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Friday, December 28, 2012

Myth: SD Felony Animal Cruelty Laws Will Negatively Affect Hunting & Animal Agriculture

Another common myth promoted by opponents is that 'South Dakota felony animal cruelty laws negatively affect hunting and animal agriculture'. This couldn't be further from the truth.

Case and point... our neighboring states have had these laws on the books for 10 to 20 years and continue to enjoy a viable Ag economy and vibrant tourism/hunting industry.

Montana passed a felony animal cruelty law to protect all animals in 1993.

Iowa passed a felony animal cruelty law in 2000 and exempted animal agriculture and hunting practices.

Minnesota passed a felony animal cruelty law to protect pets or companion animals in 2001.

Nebraska passed a felony animal cruelty law to protect all animals except un-captured wild animals in 2002.

And the only other state in the country without felony animal cruelty laws... the state of North Dakota has a felony animal cruelty bill drafted now to protect dogs, cats and horses in 2013.

A felony animal cruelty law in South Dakota will not affect hunting or animal agriculture. South Dakotans want protection for our pets and communities. Don't let them confuse the truth.

Thursday, December 27, 2012

ALDF Ranks South Dakota One of the Worst States for Animals

The Animal Legal Defense Fund (ALDF) announced the publication of the 2012 U.S. Animal Protection Laws Rankings Report. South Dakota has once again been ranked one of the worst states in the entire nation for animals. South Dakota & North Dakota are the only two states with no felony-level penalties for egregious acts of animal abuse. In addition to this, areas needing improvement include mandatory mental health evaluations or counseling for offenders and restrictions on future ownership of animals following a conviction.

The ALDF report is the longest-running and most authoritative report of its kind. The Rankings Report assesses the strength of each state’s animal protection laws by examining over 4,000 pages of statutes. Each jurisdiction receives a score based on fifteen different categories of animal protection. The Report also highlights the top, middle and bottom tiers of jurisdictions and notes the "Best Five" and "Worst Five" states.

South Dakotans Fighting Animal Cruelty Together (SDFACT)  is a local grassroots coalition advocating for felony animal cruelty laws for companion animals. The group is currently working on securing a 2013 bill sponsor for the most egregious acts of animal cruelty against a companion animal related to the safety of  our communities. Animal cruelty is a predictor and indicator of violent crimes, domestic violence and child abuse. In a 20 year study, 70% of animal abusers were found to have then committed other crimes and 44% went on to harm people. (Arluke, A. & Luke, C. 1997) Current penalties for starting a puppy on fire is the same as writing a bad check. An individual would receive a  stiffer penalty for stealing a painting of a dog than abusing the actual dog.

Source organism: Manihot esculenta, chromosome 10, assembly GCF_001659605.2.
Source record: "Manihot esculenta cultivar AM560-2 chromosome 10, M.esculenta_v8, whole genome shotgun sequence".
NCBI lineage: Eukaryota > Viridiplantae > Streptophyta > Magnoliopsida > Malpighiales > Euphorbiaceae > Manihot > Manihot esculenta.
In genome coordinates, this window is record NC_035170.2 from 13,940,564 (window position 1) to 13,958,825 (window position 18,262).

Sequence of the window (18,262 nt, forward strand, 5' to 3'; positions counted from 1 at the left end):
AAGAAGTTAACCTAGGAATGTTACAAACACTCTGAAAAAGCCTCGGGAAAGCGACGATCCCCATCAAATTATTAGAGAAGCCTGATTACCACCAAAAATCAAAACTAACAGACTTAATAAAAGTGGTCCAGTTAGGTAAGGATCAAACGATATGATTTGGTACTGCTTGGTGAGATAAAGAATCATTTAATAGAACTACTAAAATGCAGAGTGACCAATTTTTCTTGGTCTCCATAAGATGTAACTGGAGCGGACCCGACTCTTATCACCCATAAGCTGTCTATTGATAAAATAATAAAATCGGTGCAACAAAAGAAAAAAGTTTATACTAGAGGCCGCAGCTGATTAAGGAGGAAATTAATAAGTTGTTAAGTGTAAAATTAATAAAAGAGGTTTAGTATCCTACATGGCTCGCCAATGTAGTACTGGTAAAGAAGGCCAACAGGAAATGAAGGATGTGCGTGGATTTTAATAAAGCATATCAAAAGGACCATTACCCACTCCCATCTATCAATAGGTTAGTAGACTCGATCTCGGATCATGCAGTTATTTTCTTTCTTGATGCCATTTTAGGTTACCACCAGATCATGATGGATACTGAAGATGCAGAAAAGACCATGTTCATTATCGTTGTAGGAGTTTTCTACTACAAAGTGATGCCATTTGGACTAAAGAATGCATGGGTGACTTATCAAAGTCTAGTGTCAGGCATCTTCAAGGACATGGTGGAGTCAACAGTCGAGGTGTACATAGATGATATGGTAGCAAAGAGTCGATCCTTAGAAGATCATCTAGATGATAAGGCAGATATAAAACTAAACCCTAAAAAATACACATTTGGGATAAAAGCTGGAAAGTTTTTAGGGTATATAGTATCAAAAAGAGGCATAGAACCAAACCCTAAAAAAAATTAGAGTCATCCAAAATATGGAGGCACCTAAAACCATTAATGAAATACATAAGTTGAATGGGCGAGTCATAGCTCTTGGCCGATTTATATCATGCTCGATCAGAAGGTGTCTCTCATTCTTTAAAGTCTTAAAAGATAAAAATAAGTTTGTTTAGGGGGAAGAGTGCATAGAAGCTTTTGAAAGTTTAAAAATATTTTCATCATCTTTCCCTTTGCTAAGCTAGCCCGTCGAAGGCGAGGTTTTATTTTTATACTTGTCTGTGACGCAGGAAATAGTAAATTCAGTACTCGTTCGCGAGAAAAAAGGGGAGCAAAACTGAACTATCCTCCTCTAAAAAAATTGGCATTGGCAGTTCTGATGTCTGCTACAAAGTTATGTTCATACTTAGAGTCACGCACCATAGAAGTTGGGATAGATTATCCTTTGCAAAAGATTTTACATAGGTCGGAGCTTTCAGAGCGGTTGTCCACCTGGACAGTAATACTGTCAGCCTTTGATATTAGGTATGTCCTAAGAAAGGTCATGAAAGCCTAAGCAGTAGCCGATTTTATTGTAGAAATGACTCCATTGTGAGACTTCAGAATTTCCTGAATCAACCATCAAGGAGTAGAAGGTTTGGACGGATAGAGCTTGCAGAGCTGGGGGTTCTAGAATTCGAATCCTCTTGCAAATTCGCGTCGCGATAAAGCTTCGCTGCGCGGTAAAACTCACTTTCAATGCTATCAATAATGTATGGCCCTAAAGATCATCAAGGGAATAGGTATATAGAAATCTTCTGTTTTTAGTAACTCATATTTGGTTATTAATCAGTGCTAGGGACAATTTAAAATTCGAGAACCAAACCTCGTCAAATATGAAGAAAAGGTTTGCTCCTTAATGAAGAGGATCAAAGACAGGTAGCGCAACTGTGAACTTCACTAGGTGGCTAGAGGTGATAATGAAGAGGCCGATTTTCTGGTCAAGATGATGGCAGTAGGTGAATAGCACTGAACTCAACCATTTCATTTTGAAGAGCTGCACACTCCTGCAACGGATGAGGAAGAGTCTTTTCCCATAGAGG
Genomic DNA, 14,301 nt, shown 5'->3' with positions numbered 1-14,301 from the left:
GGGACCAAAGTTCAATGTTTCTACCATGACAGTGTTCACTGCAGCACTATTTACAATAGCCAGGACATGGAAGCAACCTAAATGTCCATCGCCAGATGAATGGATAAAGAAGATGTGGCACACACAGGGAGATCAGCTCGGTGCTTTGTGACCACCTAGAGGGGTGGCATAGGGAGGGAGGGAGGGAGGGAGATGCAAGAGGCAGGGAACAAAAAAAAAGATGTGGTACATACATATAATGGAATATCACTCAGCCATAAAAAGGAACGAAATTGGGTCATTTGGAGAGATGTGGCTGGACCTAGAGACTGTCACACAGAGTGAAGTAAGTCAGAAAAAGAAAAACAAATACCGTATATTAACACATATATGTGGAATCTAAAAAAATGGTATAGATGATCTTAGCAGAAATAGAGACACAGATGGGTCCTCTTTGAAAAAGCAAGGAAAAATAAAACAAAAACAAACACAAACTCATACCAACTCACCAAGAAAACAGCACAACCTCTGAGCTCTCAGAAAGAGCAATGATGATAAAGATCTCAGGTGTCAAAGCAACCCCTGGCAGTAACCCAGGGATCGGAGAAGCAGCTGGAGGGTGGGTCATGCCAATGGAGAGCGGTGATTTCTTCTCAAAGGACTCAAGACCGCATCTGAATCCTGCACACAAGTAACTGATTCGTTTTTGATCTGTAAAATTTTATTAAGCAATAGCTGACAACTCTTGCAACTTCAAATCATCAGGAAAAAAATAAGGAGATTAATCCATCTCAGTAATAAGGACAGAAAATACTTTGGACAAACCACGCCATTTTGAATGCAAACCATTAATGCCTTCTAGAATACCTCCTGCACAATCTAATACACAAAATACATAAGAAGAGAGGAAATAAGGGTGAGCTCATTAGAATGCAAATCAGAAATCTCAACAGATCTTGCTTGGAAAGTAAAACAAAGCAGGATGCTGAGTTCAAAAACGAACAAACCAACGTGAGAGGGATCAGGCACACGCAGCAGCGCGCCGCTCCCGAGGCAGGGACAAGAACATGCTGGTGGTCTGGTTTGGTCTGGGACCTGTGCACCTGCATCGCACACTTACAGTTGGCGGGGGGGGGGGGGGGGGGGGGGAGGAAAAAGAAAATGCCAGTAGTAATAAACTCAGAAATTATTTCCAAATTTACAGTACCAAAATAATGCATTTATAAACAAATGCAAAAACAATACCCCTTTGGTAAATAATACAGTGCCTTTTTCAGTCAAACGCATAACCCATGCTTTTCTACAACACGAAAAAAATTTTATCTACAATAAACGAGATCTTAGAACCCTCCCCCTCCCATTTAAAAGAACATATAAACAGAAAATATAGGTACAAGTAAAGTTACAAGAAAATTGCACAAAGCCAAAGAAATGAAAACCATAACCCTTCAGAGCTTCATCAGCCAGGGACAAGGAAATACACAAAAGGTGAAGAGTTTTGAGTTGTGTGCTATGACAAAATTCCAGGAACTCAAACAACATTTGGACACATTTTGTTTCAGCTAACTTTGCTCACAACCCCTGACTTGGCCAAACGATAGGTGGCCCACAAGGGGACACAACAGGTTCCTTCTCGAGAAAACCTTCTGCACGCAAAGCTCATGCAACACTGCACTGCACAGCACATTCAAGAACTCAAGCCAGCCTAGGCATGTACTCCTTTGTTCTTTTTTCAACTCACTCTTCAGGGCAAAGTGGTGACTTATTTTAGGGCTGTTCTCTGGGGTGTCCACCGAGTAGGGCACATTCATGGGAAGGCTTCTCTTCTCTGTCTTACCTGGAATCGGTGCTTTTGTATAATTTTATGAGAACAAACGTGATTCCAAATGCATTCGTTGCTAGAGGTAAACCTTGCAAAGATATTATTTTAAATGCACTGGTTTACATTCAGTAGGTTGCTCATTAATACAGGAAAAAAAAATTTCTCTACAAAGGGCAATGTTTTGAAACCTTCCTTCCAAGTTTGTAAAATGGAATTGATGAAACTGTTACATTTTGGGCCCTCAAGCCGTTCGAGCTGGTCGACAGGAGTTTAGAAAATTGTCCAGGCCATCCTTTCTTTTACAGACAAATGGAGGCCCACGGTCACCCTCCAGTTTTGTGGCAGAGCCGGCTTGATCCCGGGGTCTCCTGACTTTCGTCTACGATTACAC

SD FACT volunteer, Sara Parker states “We’re providing the facts and we need all South Dakotans to advocate. All neighboring states, except North Dakota, have had these laws on the books for year and they still enjoy a strong ag economy. This is about offenders who intentional and maliciously abuse companion animals. It is just the simple. South Dakotans want stronger penalties as our current laws are outdated; advocates have been pushing for felony-level penalties for several years. There is a proven link between animal cruelty and human violence – acts of malicious and intentional cruelty against an animal should be taken seriously. The state should mandate mental health evaluations, counseling, fines and prison time as appropriate to each case.”  

To  join  the SD FACT mission efforts contact us at or visit and

To learn more about The Animal Legal Defense Fund (ADLF) rankings visit

Wednesday, December 26, 2012

Myth: Only Out of State Animal Rights Groups Want Felony Animal Cruelty Laws in SD

It is just plain wrong when opponents say 'only out of state animal rights groups want felony animal cruelty laws in South Dakota'.

For the past five years South Dakotans have been asking legislators to make this a priority.

South Dakotans believe we should join the forty-eight other states in the country who already have these laws on the books.

South Dakotans are outraged by recent cases that demonstrate the link between animal cruelty & human violence.

South Dakotans want the legislature to pass a law that would protect pets and our communities from violent offenders.

Obviously, national animal protection organizations from the Animal Legal Defense Fund and the Humane Society of the United States, to the ASPCA, American Humane Association and Best Friends Animal Sanctuary support South Dakotans in advocating for animals - why wouldn't they, that is what they do.

But only South Dakotans set the priorities in our state and South Dakotans want felony animal cruelty laws in 2013.

Wednesday, December 12, 2012

This type of animal cruelty does happen in SD; ask Harley

For the last few years animal advocates have been asking the South Dakota Legislature to make the most malicious acts of animal cruelty a felony meanwhile forty-eight other states already have felony laws in place. One myth promoted by opponents is 'that type of animal cruelty just doesn't happen in South Dakota'.